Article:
.... for i in r:
    .... print i,
    ....
    3 4 5 6 17 18 19 20 21 22
     
    Peter Otten, Nov 10, 2010
    #7
  8. xoff

    Nobody Guest

    On Wed, 10 Nov 2010 09:34:14 -0800, xoff wrote:

    > I am curious, why wouldn't you advise something like this:
    > for i in chain(range(3,7) + range(17,23)):


    Because it constructs all three lists (both of the individual ranges and
    their concatenation) in memory. For a trivial example, that isn't a
    problem; for a real application, it could be.
     
    Nobody, Nov 10, 2010
    #8
  9. On 11/10/2010 9:34 AM xoff said...
    > On 10 nov, 18:15, Paul Rubin<> wrote:
    >> potentially lots of storage (you should use xrange instead). On the
    >> other hand you could just concatenate the lists with +, but I wouldn't
    >> advise that.

    >
    > I am curious, why wouldn't you advise something like this:
    > for i in chain(range(3,7) + range(17,23)):



    I'd assume because concatenation is generally considered expensive.

    If you were to do it, you'd likely drop the chain and write:

    for i in range(3,7) + range(17,23):

    Emile
     
    Emile van Sebille, Nov 10, 2010
    #9
  10. xoff

    MRAB Guest

    On 10/11/2010 17:34, xoff wrote:
    > On 10 nov, 18:15, Paul Rubin<> wrote:
    >> you could use itertools.chain:
    >>
    >> from itertools import chain
    >>
    >> for i in chain(range(3,7), range(17,23)):
    >> ...
    >>
    >> I'm assuming you're using python 3. In python 2 each of those ranges
    >> expands immediately to a list, so on the one hand they're consuming
    >> potentially lots of storage (you should use xrange instead). On the
    >> other hand you could just concatenate the lists with +, but I wouldn't
    >> advise that.

    >
    > I am curious, why wouldn't you advise something like this:
    > for i in chain(range(3,7) + range(17,23)):
    >

    In Python 3 'range' is a generator, like 'xrange' in Python 2.
     
    MRAB, Nov 10, 2010
    #10
  11. xoff

    Paul Rubin Guest

    xoff <> writes:
    > I am curious, why wouldn't you advise something like this:
    > for i in chain(range(3,7) + range(17,23)):


    First of all, the outer chain does nothing. Second, concatenating the
    two lists creates a new list, consuming storage and taking time copying
    all the elements. Third, if there are n lists instead of two, I think
    the copying time is O(n**2) in the number of lists because there are n-1
    separate copy operations and they keep getting larger.
     
    Paul Rubin, Nov 10, 2010
    #11
  12. xoff

    Guest

    On Nov 10, 10:02 am, Mel <> wrote:
    > xoff wrote:
    > > I was wondering what the best method was in Python programming for 2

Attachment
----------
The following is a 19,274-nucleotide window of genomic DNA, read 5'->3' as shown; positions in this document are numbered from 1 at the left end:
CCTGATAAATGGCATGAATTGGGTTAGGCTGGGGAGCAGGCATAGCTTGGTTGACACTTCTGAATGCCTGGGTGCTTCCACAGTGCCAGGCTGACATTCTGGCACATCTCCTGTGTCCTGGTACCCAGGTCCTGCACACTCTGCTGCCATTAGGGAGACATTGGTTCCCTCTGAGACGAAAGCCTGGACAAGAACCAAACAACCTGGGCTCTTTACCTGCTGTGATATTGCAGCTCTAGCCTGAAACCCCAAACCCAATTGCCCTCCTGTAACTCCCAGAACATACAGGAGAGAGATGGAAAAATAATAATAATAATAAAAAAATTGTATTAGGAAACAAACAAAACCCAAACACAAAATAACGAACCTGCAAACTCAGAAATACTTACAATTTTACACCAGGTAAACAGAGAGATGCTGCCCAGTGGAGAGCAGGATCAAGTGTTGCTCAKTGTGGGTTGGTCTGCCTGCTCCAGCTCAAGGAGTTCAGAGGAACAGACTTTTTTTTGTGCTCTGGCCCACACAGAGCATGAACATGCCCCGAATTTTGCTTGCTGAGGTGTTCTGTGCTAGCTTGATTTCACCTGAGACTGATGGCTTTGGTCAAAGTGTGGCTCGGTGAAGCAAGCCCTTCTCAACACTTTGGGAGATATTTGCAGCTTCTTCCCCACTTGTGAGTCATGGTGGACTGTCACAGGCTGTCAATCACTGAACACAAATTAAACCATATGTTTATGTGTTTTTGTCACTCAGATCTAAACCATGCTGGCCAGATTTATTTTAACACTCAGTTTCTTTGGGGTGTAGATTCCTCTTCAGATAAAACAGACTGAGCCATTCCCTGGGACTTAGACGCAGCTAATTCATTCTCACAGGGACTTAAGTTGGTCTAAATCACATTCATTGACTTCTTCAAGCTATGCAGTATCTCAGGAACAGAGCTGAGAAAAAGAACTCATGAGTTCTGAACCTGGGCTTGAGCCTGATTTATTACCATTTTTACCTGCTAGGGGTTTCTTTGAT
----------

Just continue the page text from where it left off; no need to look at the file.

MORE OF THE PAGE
> > discontinued ranges. e.g. I want to use the range 3 to 7 and 17 to 23.
    > > Am I obliged to use 2 for loops defining the 2 ranges like this:

    >
    > > for i in range (3,7):
    > > do bla
    > > for i in range (7,17):
    > > do bla

    >
    > > or is there a more clever way to do this?

    >
    > One horribly clever way is to concoct a 9-th order polynomial to return
    > 3,4,5,6,17,18,19,20,21,22 for input values 0,1,2,3,4,5,6,7,8,9.
    >


    And one would want one with integer coefficients... truly horribly
    clever! A good example of complex is better than complicated...

    > The reasonable way is to use two loops as you've done. If the pattern of
    > discontinuous ranges is really important in your application, you'd perhaps
    > want to package it up (not tested):
    >
    > def important_range ():
    > for x in xrange (3, 7):
    > yield x
    > for x in xrange (17,23):
    > yield x
    >


    Reasonable; but DRY: don't repeat yourself. IMNSHO, better would be:

    .... def important_range ():
    .... for x in [xrange (3, 7), xrange (17,23)]:
    .... for y in x:
    .... yield y

    because face it, you're probably going to add to that list of ranges
    anyway, so you should anticipate it (and there's no cost if you don't
    end up adding to it).

    To extend that notion, I would imagine that itertools.chain is already
    basically defined as:

    .... def chain(*args):
    .... for x in args:
    .... for y in x:
    .... yield y

    so important_range() can then be simply defined as:

    .... def important_range:
    .... return chain(xrange (3, 7), xrange (17,23))

    Cheers - Chas

    > to be used elsewhere as
    >
    > for v in important_range():
    > # use v ...
    >


    > Mel.
     
    , Nov 11, 2010
    #12